Bonsecours Market

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Bonsecours Market
Marché Bonsecours
Bonsecours Market, as seen from the Old Port of Montreal
Bonsecours Market, as seen from the Old Port of Montreal
Bonsecours Market is located in Montreal
Bonsecours Market
General information
Architectural styleNeoclassical architecture
Location350, rue Saint-Paul Est
Montreal, Quebec, Canada
H2Y 1H2
Coordinates45°30′32″N 73°33′05″W / 45.50889°N 73.55139°W / 45.50889; -73.55139Coordinates: 45°30′32″N 73°33′05″W / 45.50889°N 73.55139°W / 45.50889; -73.55139
Construction started1844
Design and construction
Architect(s)William Footner
Official nameBonsecours Market National Historic Site of Canada

Bonsecours Market (French: Marché Bonsecours), at 350 rue Saint-Paul in Old Montreal, is a two-story domed public market.[1] For more than 100 years, it was the main public market in the Montreal area. It also briefly accommodated the Parliament of United Canada for one session in 1849.

Named for the adjacent Notre-Dame-de-Bon-Secours Chapel, it opened in 1847. During 1849 the building was used for the Legislative Assembly of the Province of Canada. The market's design was influenced by Dublin's Customs House.[2]


Market in 1940

Construction of this Neoclassical[3] building began in 1844 and were completed in 1847.[4] It was designed by British architect William Footner,[5] and alterations completed in 1860 were designed by Irish-born Montreal architect George Browne (1811–1885).[6] Bonsecours Market also housed Montreal City Hall between 1852 and 1878. The former city hall chambers later became a 3700-square-meter meeting room.

The market building was also a venue for banquets, exhibitions and other festivals. Browne was charged with adding a 900-square-meter concert hall and banquet hall.

The building continued to house the farmer's central market,[1] an increasingly multicultural mix of small vendors,[7] until it was closed in 1963 and slated for demolition. However, the building was later transformed into a multi-purpose facility, with a mall that houses outdoor cafés, restaurants and boutiques on the main and second floors, as well as a rental hall and banquet rooms on the lower and upper floors and municipal office space.

Bonsecours Market was designated a National Historic Site of Canada in 1984.[8][9]


Bonsecours Market at night.

On 28 May 1990 Canada Post issued 'Bonsecours Market, Montreal' designed by Raymond Bellemare. The stamp features an image of the Bonsecours Market, which was designed by Montreal architect William Footner and constructed from 1842-45. The $5 stamps are perforated 13.5 and were printed by British American Bank Note Company & Canadian Bank Note Company, Limited.[10]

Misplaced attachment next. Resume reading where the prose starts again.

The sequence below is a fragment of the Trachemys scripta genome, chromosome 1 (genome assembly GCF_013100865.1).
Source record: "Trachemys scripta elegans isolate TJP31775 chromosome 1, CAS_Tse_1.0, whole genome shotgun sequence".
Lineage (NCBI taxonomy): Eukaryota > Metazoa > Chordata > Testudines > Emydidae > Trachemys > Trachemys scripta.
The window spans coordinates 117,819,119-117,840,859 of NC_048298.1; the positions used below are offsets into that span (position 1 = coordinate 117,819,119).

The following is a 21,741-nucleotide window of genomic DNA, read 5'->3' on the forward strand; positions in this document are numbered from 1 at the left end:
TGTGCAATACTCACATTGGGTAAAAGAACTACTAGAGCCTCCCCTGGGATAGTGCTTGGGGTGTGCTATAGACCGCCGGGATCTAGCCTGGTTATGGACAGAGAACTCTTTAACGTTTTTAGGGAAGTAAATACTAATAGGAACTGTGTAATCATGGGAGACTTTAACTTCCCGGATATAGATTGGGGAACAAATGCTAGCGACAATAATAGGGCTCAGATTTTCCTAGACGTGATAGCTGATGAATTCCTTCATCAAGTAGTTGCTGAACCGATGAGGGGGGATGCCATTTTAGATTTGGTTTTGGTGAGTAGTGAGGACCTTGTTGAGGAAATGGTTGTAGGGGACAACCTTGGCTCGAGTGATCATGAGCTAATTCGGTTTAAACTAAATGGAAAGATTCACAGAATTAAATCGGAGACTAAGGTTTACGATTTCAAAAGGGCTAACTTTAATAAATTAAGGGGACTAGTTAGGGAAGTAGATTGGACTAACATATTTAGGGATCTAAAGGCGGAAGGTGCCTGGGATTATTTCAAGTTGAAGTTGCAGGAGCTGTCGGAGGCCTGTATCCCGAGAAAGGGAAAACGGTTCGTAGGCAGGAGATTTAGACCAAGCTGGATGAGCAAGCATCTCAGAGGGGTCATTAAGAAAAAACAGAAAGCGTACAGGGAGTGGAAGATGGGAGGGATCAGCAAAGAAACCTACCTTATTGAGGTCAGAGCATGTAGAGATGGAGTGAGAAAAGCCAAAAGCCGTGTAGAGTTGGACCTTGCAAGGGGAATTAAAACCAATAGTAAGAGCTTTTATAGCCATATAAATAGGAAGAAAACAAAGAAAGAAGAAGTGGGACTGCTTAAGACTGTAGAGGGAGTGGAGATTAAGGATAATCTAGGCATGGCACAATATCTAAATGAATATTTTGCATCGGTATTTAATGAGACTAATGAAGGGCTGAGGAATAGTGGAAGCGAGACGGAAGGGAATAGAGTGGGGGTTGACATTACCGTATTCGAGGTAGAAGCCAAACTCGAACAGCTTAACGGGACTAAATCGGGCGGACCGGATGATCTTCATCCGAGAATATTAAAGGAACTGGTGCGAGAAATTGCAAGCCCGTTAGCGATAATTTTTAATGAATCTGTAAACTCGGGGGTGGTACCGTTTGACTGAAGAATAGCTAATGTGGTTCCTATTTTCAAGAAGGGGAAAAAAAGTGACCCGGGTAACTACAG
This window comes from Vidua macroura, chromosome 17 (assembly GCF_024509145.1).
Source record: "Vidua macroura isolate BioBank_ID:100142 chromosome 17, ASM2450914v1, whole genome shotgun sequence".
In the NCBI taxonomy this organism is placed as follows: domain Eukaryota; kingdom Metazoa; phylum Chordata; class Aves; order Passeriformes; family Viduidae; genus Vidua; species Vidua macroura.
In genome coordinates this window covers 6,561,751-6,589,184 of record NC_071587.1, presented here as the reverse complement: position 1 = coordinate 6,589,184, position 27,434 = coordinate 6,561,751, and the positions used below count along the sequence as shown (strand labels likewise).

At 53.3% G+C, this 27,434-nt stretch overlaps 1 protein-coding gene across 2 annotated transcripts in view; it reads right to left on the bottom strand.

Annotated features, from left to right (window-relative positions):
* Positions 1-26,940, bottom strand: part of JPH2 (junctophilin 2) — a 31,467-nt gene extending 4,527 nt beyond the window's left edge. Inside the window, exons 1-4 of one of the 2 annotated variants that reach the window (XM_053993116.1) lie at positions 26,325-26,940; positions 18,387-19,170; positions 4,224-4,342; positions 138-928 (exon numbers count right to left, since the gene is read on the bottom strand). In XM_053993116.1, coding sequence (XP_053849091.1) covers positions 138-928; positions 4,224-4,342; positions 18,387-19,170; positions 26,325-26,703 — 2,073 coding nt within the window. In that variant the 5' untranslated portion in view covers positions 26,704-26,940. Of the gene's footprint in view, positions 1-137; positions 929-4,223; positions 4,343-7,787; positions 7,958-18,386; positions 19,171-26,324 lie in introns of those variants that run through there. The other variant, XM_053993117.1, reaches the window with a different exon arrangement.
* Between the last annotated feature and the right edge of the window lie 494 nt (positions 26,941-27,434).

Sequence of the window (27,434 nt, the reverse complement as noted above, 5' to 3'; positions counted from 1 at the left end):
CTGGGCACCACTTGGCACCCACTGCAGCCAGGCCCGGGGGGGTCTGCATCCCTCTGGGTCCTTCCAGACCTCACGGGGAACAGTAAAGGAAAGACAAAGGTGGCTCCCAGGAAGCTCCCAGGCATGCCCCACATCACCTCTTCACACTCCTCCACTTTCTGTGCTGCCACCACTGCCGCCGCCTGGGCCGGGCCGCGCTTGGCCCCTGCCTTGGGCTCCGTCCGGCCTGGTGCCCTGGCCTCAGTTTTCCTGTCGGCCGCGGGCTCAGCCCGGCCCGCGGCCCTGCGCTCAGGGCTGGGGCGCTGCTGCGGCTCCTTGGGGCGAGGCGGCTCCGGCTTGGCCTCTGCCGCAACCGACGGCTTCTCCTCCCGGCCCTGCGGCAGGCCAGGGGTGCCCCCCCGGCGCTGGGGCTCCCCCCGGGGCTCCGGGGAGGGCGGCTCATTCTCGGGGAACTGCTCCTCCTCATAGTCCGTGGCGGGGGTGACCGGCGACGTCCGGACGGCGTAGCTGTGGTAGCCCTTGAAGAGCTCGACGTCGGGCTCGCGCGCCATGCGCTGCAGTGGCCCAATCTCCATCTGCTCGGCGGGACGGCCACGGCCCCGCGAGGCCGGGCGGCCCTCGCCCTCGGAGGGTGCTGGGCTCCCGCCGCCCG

1. ^ a b Architecture: The AIA Journal. Vol. 82, Issues 9-12. American Institute of Architects. 1993. pp. 237–8.
  2. ^ Philip V. Allingham. "Dickens's Montreal: May 1842". Victorian Web
  3. ^ "Bonsecours Market National Historic Site of Canada". Canadian Register of Historic Places. Parks Canada Agency. Retrieved 28 September 2021.
  4. ^ Dany Fougères; Roderick Macleod (6 April 2018). Montreal: The History of a North American City. McGill-Queen's University Press. pp. 565–. ISBN 978-0-7735-5128-2.
  5. ^ Jean-Claude Marsan (1 September 1990). Montreal in Evolution: Historical Analysis of the Development of Montreal's Architecture and Urban Environment. McGill-Queen's Press - MQUP. pp. 193–. ISBN 978-0-7735-8037-4.
  6. ^ "George Browne". The Canadian Encyclopedia
  7. ^ Susan Ireland; Patrice J. Proulx (2004). Textualizing the Immigrant Experience in Contemporary Quebec. Greenwood Publishing Group. pp. 12–. ISBN 978-0-313-32425-3.
  8. ^ "Bonsecours Market". Directory of Designations of National Historic Significance of Canada. Parks Canada. Retrieved 29 July 2011.[permanent dead link]
  9. ^ Bonsecours Market. Canadian Register of Historic Places. Retrieved July 29, 2011.
  10. ^ Canada Post Stamp. Library and Archives Canada website

External links[edit]

Preceded by
St. Anne Market — now Place d'Youville
Site of the Legislative Assembly of the United Provinces of Canada (as well as Freemason's Hall)
Succeeded by